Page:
Lightweight Aggregate Processed from Waste Materials


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In order to decrease the deadweight of structures and/or increase thermal and acoustic insulation properties, the most widely used material for the preparation of concrete is lightweight aggregate processed either from naturally occurring lightweight materials or waste materials. The present paper presents a methodology for the production of light-waste aggregate (LWA). Waste glass, silica sludge, clay, and polishing residue were studied as potential raw materials. There are two different mechanisms active in the process of LWA production; one is combustion of organic residue in clay matrix, resulting in porous structure, the other one is a foaming process, applicable to glassy matrix where a selected foaming agent degasses at elevated temperature, and the resulting gasses remain trapped in the glassy structure. In the presented case, paper mud served as poreforming agent whereas MnO2 and SiC were added as foaming agents. The emphasis of this study was placed on finding suitable additives for lowering the softening temperature and thus facilitating the foaming process. It was found that the addition of polishing residue from the polishing process of granite–like stone lowered the softening point of the clay and silica sludge. Depending on mixture composition and regime of firing, lightweight aggregates with densities between 0.5 and 2.0 g/cm3 were obtained and analyzed.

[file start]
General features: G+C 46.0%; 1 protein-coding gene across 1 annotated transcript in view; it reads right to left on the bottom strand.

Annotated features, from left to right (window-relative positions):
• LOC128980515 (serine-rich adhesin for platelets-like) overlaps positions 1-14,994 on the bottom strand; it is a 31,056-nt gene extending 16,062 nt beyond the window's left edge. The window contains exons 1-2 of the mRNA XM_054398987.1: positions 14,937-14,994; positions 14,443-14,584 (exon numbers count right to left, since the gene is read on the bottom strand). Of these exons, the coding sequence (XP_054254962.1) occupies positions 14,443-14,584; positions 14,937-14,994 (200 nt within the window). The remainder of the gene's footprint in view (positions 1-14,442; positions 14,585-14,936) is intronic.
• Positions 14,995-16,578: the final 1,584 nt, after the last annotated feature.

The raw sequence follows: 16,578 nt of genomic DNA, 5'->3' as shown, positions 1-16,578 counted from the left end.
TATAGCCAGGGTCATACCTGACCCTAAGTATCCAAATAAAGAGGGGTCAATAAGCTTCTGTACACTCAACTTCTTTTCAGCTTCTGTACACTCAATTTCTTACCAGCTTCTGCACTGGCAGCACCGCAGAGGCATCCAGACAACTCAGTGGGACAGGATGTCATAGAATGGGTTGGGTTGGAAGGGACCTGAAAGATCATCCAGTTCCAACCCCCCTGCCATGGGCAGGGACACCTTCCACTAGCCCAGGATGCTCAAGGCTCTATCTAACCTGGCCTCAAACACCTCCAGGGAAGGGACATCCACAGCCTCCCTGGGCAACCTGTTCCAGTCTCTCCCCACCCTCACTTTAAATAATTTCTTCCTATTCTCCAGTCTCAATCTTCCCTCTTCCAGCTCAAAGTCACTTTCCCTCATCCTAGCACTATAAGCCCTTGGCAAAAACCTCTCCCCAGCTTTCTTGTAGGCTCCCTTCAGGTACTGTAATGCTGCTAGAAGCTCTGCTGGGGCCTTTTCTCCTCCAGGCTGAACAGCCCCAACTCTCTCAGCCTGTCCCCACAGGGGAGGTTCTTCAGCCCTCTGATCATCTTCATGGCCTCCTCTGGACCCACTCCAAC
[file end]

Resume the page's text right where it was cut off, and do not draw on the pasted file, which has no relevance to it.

Edited by:

Pietro VINCENZINI and Michele DONDI






V. Ducman and B. Mirtič, "Lightweight Aggregate Processed from Waste Materials", Advances in Science and Technology, Vol. 68, pp. 75-83, 2010

Online since:

October 2010




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